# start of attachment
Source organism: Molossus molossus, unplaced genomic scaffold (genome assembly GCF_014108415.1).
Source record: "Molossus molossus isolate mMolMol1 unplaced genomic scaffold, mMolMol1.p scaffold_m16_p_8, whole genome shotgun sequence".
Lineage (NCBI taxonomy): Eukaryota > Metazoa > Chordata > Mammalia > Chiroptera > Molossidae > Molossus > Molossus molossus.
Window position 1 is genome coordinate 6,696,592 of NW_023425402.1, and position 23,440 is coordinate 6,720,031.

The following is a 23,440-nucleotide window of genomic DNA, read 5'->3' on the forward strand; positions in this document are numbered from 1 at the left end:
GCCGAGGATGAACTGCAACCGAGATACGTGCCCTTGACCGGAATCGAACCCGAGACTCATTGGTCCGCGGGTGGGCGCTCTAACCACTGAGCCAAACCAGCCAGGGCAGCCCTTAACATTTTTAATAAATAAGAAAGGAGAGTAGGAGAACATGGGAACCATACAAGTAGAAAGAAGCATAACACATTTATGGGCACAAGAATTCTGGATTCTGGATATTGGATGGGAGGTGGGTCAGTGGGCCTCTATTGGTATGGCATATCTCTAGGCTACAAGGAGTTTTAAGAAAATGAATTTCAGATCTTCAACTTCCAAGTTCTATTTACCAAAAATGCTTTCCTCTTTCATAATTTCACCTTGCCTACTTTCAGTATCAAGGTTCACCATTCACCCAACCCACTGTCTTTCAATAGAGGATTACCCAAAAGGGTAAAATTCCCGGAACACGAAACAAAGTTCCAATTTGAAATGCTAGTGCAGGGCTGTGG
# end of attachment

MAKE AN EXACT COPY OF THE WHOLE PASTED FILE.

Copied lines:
Source organism: Molossus molossus, unplaced genomic scaffold (genome assembly GCF_014108415.1).
Source record: "Molossus molossus isolate mMolMol1 unplaced genomic scaffold, mMolMol1.p scaffold_m16_p_8, whole genome shotgun sequence".
Lineage (NCBI taxonomy): Eukaryota > Metazoa > Chordata > Mammalia > Chiroptera > Molossidae > Molossus > Molossus molossus.
Window position 1 is genome coordinate 6,696,592 of NW_023425402.1, and position 23,440 is coordinate 6,720,031.

The following is a 23,440-nucleotide window of genomic DNA, read 5'->3' on the forward strand; positions in this document are numbered from 1 at the left end:
GCCGAGGATGAACTGCAACCGAGATACGTGCCCTTGACCGGAATCGAACCCGAGACTCATTGGTCCGCGGGTGGGCGCTCTAACCACTGAGCCAAACCAGCCAGGGCAGCCCTTAACATTTTTAATAAATAAGAAAGGAGAGTAGGAGAACATGGGAACCATACAAGTAGAAAGAAGCATAACACATTTATGGGCACAAGAATTCTGGATTCTGGATATTGGATGGGAGGTGGGTCAGTGGGCCTCTATTGGTATGGCATATCTCTAGGCTACAAGGAGTTTTAAGAAAATGAATTTCAGATCTTCAACTTCCAAGTTCTATTTACCAAAAATGCTTTCCTCTTTCATAATTTCACCTTGCCTACTTTCAGTATCAAGGTTCACCATTCACCCAACCCACTGTCTTTCAATAGAGGATTACCCAAAAGGGTAAAATTCCCGGAACACGAAACAAAGTTCCAATTTGAAATGCTAGTGCAGGGCTGTGG